The result? They earn £20,000 ($36,000) a year, without having to lift a finger. "And our outgoings, even while on the road all the time, are now £15,000 ($27,000) a year, so we are still managing to put some money away," says Jason. "I know it wouldn't be the lifestyle for everyone, but for us it is the dream."

The couple have a travel blog, which details their travels, and how they achieved financial freedom.

Jason and Julie travel around Europe in their campervan. Photo / ourtour.co.uk
Jason and Julie travel around Europe in their campervan. Photo / ourtour.co.uk

Interestingly, it's not just high earners for whom early retirement is possible. The programme focuses on the efforts of another couple who want to quit their jobs before they turn 50.

"Ideally it would have been earlier, but I'm pregnant again," says Nicola Richardson, 30, who lives in Darlington, County Durham, with her partner Dave and their 1-year-old son, Alfie. Nicola is a part-time teacher; Dave is a postman. Their combined income is around £28,000 ($50,000).

Yet for several years they have been managing to save £14,000 ($25,000) a year. How? By becoming what the programme calls "super-savers".

There is an army of super-savers in the UK, many gaining inspiration from US and British websites that advise on how to become mortgage-free early.

"Before, I did think you had to be a millionaire, or at least incredibly lucky to retire early. But now I see that people like us can do it, too. You just have to be careful and to plan."
Their battle plan to eliminate their £120,000 ($214,000) mortgage is particularly brutal.

Taking their inspiration from the 5:2 diet, which involves eating sparingly for five days of the week and allowing yourself to be indulgent for the remaining two, they have done the same with their finances.

Yes, for a full five days of the week, they do not spend a penny.

"All our purchases have to be done in two days. For us, it suits for this to be the weekend."

And my, they are strict. Not a single takeaway coffee or lunchtime sandwich is bought during the week. Travel is pre-planned so they have bought tickets in advance.

Presents, clothes, daily essentials are only bought at the weekend, too, meaning they don't need a cash card during the week. How on earth is this possible, you may wonder, with a child to consider, too?

"It isn't easy but it forces you to be organised," says Nicola. "Before, I'd have popped to the shops for a few things, then ended up spending £25 ($45). Now, because we have rules, it's much less possible to be spontaneous and we've found that it really helps cut our spending."

Crucially, the no-spend rule also applies to online shopping.

"One of my biggest downfalls was internet shopping. I'd be at home with Alfie, browsing online and find myself saying: 'Oh, that's only £6, I'll order that.' But these £6s here and £4s there add up."

Like the Buckleys, Nicola and Dave have approached their frugal living as a game, and seeing their savings coffers rise is motivation enough to compensate for any feelings that they are depriving themselves.

"I'm forever looking for little ways to boost the savings," admits Nicola. "One of the tiny things I do is check my balance online every day and 'round-down' by transferring small amounts to my savings account. Say I have £207.14 in my current account. I will transfer the £7.14 to my savings account. It's a joy to see that figure rise."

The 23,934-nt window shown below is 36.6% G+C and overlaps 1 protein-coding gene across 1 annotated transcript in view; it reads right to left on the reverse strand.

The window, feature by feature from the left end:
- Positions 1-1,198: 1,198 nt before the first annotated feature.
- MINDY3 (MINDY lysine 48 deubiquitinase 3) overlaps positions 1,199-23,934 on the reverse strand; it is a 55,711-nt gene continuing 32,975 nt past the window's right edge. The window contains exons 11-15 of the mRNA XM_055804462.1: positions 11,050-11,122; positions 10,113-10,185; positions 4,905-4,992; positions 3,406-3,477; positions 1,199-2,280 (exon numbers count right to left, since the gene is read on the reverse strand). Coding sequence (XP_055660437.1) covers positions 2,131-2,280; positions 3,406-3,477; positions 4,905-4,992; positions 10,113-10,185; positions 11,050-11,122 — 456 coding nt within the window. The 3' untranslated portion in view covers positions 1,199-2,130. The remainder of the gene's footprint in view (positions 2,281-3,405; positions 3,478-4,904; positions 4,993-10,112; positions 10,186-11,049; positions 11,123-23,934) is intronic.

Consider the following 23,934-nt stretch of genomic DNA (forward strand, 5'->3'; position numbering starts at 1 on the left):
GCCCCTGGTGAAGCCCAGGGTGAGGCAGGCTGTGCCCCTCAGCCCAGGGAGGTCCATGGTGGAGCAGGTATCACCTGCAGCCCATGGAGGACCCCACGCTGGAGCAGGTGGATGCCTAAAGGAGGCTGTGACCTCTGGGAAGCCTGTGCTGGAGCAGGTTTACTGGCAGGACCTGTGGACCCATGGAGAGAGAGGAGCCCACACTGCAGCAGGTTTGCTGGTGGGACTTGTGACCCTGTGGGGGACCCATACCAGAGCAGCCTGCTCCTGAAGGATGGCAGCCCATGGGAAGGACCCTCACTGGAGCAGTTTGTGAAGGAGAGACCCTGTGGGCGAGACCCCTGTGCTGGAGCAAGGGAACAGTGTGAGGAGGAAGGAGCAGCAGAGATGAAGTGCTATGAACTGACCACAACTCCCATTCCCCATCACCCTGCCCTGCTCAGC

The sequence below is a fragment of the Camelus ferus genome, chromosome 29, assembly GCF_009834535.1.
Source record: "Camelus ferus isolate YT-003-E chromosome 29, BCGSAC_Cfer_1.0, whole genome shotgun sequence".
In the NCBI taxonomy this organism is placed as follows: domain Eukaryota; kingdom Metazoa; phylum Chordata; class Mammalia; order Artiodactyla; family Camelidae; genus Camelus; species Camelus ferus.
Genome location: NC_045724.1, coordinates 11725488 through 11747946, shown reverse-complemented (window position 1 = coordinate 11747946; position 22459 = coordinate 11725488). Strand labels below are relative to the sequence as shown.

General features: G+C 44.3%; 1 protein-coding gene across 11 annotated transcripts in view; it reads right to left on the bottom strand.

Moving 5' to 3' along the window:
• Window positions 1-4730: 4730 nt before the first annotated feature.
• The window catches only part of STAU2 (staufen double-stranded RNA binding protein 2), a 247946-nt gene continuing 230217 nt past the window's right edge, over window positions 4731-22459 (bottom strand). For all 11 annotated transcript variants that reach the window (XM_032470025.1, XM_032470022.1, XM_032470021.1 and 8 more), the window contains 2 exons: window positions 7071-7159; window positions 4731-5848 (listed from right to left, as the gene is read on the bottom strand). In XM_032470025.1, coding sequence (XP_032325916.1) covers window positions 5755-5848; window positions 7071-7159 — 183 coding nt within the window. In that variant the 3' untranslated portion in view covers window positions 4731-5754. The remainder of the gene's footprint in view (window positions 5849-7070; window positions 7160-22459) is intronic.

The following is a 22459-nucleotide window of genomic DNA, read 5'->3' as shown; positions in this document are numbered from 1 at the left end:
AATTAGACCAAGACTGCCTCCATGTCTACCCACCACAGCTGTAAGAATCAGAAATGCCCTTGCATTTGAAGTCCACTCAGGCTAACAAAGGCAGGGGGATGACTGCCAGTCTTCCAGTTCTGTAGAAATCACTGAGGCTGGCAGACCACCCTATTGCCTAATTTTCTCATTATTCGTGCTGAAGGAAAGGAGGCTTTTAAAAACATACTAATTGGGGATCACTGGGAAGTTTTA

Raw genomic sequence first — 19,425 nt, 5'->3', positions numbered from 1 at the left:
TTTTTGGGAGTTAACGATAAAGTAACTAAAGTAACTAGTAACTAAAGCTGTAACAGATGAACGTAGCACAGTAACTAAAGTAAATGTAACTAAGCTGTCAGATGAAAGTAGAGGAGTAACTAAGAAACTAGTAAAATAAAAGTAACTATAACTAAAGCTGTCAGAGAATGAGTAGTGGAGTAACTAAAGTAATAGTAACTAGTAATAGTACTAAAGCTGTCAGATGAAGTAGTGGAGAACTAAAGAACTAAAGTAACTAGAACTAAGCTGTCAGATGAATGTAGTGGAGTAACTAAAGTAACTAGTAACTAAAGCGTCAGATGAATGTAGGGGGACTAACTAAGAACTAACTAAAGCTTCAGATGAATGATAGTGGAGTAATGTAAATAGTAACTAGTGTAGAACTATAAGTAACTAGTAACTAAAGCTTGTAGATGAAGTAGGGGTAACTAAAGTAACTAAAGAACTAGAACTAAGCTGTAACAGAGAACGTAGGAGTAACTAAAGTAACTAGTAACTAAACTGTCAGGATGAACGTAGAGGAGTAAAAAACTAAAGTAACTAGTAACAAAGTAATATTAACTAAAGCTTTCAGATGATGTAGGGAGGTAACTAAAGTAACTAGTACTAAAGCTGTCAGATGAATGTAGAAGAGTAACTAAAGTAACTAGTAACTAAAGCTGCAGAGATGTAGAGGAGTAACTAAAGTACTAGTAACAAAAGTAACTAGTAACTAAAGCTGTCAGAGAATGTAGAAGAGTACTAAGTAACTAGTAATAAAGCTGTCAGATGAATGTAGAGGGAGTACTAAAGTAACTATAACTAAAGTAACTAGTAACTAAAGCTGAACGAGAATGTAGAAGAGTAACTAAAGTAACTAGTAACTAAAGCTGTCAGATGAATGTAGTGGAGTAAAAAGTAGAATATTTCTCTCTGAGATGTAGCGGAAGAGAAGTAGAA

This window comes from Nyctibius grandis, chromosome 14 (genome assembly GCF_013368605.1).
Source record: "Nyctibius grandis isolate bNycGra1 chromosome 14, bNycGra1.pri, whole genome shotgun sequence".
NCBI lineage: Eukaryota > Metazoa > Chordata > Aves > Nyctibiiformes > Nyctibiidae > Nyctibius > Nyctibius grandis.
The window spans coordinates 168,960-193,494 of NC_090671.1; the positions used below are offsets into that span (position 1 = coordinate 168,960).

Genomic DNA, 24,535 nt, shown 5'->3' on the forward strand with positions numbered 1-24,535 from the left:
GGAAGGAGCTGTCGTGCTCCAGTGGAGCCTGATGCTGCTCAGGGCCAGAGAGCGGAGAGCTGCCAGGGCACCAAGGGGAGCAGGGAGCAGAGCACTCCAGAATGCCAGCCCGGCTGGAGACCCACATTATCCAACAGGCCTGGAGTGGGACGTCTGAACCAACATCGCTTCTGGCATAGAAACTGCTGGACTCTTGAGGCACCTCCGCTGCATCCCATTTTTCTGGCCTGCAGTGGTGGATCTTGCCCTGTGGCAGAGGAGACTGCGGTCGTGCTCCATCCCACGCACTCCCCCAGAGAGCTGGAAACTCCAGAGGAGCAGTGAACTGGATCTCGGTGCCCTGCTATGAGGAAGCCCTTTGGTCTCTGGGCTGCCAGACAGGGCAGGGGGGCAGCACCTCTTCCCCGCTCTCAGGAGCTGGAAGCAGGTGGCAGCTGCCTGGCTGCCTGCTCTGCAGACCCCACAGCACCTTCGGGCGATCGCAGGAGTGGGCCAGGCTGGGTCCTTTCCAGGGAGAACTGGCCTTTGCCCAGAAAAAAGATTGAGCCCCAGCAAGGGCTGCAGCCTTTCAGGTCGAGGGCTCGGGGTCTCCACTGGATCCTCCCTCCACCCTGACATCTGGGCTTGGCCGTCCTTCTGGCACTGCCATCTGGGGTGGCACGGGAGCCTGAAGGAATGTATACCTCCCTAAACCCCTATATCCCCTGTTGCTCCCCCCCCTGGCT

Pippa Murray, 28, spotted a niche for nut butters early on and set up her own company. Photo / Pip & Nut
Pippa Murray, 28, spotted a niche for nut butters early on and set up her own company. Photo / Pip & Nut

The programme points out that there are two other "routes" to early retirement, apart from being a super-saver. One is by "trend-spotting", ie. spotting an investment opportunity. Two friends in this category combine their savings to buy a property together - a growing trend.

Then there is the "taking a risk" approach. Most entrepreneurs fall into this one. One of those featured is Pippa Murray, 28, who stepped off the corporate ladder so early that her career had barely begun.

She was working as a producer when she started her own business making nut butters in her kitchen.

Convinced that this could be her way out of corporate life, she secured funding and stunned her parents when she said she wanted to quit her job.

"At first they didn't understand it. My dad, who was a doctor, said: 'Why would you give up a good job?', but luckily they supported me."

It might have seemed like madness at first - setting up her own business required her to work 14-hour days and she even slept in a shed as she was getting established. But her first big reward came when she won a contract to supply Selfridges.

Now, just two years after her company was set up, her nut butters are stocked by major supermarkets and she employs 10 people. Last year, her company Pip & Nut sold an astonishing £3 million worth of butters.

Quite whether Pippa will "retire" completely by the age of 40 is debatable, but she is included in the programme as a example of what is possible, for those who are brave enough to make the leap.

Inspirational viewing? Absolutely - if you are young enough to follow the tips that this programme offers.

And if you've already waved goodbye to your 40s, and even 50s, it may be one to watch through gritted teeth...

SIX TIPS TO GET YOU STARTED

• Try to save between 50 and 75 per cent of your earnings.

• Stop buying needless gadgets - if there's anything you really need (such as a drill for odd jobs around the house) you can often hire it from a special tool 'library' for a small fee. Ask your local council or visit libraryof things.co.uk.

• Give up on needless fripperies. Do you really need to spend more than £6 on a bottle of wine? Would a run round the park be as good as a gym membership? Will your partner really appreciate gifts worth hundreds of pounds - or is something small and thoughtful enough?

• Try to 5:2 your finances - spend only at the weekend and as little as possible during the week.

• Stop online shopping. Delete any apps and block tempting emails sending you offers.

• Save here and there: pop change into a jar and don't fritter it. Take your jar to the bank once a month and put it straight into savings.